Tuesday, 19 June 2012


It may have been simple prejudice on my part, but I couldn't suppress a little giggle when four burqa-clad (from top to toe) women went up to Gok Wan who was passing me in Bermondsey street and one of them said, "We are your greatest fans"

Dear darling David Cameron must rue the day he decided to set up the Leveson enquiry.  Of all the headlines he could have wanted, I doubt the text from Rebekah Brooks saying 'We are in it together' was one he wanted at all.

I'm a little alarmed by the headlines today.  According to Ofsted, playground banter is the seed of bullying and should be stopped.  I'm not doubting the severity of playground bullying...indeed it was apparent to me at our last Old Boys re-union that some of my contemporaries had suffered all their lives from the consequences of bullying.  I think my concern stems from the thought that some faceless bureaucrats are taking up the issue when it is probably better managed by teachers who are in the school, in the playground on a daily basis.  Bureaucrats have a habit of imposing solutions that don't work in the real world...and in this case, the danger is that new rules are imposed that destroy children's creative spirits.  Far better that the people who spend their days with the children and help them develop into responsible adults have a handle on this rather than zombie-inducing political correctness being introduced from Whitehall.

The faceless bureaucrats issue came to the fore in a TV series that I'm just catching up with - The Secret History of our Streets which is absolutely fascinating.  The first episode tells you about prosperous Deptford High Street.  If you know London now, you'll know it's anything but.  Town Planners, local planning committees and health and environment officers conspired to destroy a centuries old community by turning London into a 'machine' (their words, not mine).  If you get the chance, watch it on the Beeb.

Back on the tarmac an interesting dynamic has started to develop.  In my group there's about 75 of us under the guidance of two teachers/co-ordinators.  One of them is a softly-spoken Australian (I know that stretches credibility) and there was a gentle titter went round when she started calling the 'county' we're in Burkshire, as opposed to Barkshire as Berkshire is called.  She's lovely, but is working against a background of the whole thing changing as we go along...that is inevitable with such events....especially as we're doing something that has never been done before.  So in the last couple of weeks, one of our number.  Let's call him 21.  21 has taken to 'helping' our Aussie by barking out orders and directions to the rest of the team.  Amusing at first, there is a swell of antagonism growing.  In the meantime, number 52 has decided that he knows best (truth be told, he's always thought he knows best right from the start) and is trying to throw his weight around.  Consistently...without exception in fact....he's wrong. As he's 'retired' in his words there are sniping comments about him being bullied at home.  That may explain why he started to pick on the guy in our group who's partially paralysed after a stroke some years ago.  He may be a little slow, but he gives it his all, remains enthusiastic and a couple of weeks ago organised the Jubilee celebration in his viallge in Norfolk.  In the meantime, there are the moaners and groaners...a fair few of them, there are the ones who want to know what they're going to be given for doing this.  And then there are the rest of us who have decided to put our head down and just get on with the task in hand, waiting for our great moment in the stadium.  For us that is reward enough.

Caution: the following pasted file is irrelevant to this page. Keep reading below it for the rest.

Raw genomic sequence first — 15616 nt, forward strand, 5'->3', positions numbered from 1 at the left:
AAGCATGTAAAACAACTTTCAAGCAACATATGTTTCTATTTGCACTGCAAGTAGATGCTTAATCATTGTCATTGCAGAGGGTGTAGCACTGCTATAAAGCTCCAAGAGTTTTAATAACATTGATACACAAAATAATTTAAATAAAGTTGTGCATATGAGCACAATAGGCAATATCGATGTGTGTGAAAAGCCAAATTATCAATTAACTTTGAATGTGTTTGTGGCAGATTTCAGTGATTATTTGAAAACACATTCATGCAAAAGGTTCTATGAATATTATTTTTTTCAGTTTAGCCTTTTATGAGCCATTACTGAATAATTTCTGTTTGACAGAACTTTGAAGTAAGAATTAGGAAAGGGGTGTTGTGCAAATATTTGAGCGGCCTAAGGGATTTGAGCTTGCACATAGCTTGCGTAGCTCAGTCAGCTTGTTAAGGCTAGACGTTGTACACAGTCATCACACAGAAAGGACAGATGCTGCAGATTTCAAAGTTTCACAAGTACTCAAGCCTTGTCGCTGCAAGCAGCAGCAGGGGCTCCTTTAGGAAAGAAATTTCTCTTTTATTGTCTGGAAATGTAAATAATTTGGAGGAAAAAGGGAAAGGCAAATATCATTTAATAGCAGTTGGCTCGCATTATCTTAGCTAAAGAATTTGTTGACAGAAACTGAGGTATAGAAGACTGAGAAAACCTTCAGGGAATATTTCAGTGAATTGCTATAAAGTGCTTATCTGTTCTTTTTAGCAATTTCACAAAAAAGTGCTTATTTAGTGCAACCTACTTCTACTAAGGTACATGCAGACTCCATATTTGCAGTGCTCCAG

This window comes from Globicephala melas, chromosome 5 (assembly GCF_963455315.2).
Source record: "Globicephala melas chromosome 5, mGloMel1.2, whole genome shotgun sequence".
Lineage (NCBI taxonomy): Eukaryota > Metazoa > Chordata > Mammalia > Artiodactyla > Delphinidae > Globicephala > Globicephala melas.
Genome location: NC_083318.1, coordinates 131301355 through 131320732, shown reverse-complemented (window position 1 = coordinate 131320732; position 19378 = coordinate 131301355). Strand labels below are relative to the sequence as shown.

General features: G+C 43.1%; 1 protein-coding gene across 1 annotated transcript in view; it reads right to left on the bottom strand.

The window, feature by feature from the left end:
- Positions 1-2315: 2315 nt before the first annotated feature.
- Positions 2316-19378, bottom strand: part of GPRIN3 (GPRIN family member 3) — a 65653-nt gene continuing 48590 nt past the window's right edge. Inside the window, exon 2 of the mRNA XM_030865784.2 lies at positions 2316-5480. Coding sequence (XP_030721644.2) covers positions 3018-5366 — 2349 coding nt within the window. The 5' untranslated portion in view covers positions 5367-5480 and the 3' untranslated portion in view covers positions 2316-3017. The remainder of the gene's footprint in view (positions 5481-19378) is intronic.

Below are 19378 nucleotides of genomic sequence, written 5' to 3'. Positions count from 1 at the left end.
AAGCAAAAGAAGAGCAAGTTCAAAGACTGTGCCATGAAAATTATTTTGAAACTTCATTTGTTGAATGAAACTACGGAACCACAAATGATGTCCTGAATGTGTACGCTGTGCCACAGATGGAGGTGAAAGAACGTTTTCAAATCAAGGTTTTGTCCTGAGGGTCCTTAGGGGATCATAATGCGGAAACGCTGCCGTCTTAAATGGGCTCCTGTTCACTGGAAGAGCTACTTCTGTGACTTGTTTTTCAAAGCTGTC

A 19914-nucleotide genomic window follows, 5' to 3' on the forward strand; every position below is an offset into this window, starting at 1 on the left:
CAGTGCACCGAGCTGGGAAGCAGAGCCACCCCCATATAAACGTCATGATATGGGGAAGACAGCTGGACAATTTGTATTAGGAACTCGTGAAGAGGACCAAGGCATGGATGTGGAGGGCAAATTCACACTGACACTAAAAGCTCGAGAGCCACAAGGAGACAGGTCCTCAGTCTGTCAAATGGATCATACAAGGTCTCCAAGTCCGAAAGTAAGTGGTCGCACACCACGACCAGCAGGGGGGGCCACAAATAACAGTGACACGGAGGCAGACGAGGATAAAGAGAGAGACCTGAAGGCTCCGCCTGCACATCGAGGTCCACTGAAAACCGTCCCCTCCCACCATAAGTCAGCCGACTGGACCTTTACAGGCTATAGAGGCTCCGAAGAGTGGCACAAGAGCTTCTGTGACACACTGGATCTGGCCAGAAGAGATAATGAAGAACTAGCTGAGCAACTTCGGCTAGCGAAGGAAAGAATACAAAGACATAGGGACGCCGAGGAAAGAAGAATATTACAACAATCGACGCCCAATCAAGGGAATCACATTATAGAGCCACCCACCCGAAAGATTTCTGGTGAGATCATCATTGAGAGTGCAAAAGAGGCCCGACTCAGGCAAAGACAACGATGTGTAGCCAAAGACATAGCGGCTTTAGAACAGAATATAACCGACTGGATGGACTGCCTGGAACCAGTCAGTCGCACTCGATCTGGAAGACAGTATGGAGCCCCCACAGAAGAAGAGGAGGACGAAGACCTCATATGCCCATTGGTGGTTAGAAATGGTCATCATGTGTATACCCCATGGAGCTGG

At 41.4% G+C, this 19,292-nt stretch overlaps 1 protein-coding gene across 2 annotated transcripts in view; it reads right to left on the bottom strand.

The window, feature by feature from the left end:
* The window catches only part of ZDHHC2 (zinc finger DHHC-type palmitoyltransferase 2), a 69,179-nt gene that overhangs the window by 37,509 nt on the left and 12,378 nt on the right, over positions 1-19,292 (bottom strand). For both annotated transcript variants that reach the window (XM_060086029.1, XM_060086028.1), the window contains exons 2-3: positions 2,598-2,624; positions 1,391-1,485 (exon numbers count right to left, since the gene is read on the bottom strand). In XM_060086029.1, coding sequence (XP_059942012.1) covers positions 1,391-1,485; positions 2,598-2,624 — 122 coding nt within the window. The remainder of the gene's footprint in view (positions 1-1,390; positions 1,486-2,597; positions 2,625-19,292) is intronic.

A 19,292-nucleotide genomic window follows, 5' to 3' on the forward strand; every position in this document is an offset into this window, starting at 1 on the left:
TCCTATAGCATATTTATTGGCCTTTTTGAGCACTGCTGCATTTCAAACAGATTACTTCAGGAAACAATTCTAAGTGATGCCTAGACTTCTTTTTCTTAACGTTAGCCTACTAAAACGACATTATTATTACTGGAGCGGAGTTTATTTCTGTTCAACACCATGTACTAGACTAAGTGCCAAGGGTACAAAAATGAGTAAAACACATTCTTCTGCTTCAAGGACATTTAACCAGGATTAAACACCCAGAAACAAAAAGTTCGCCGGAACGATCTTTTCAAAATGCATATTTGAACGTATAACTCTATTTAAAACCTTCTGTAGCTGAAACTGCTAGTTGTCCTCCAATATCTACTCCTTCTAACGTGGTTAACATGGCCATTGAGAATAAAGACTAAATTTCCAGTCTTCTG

We bid farewell to Dagenham this last weekend.  Our last rehearsal there was on Sunday, and from this weekend we're in the Stadium itself...and that is immeasurably exciting.  I can't say that I got to like Dagenham, but it was fun being there and you got a real sense of how difficult it is to pull together something like this.  The stadium will be something else...and the impending sense of what we are there to achieve may yet overwhelm us...

Another programme we're just catching up on is Episodes, which is now on its second series.  It stars the magnificent Steven Mangan and Tamsin Greig (as well as Matt LeBlanc).

We watched the first series with growing disillusionment as it went from being light-hearted to quite bitter in its humour.  We vowed not to watch the second series until persuaded to by favourable comment from UP, and it is an absolute gem - sharp, witty with a vary daring bitter-sweetness which means you can't relax and roll with it for a moment.  If you're feeling brave give it a whirl....but be warned it'll bite you just when you're least expecting it.  And it is good to see Greig and Mangan begin to reprise their 'will they, won't they' relationship which they did so well in the absolutely classic Green Wing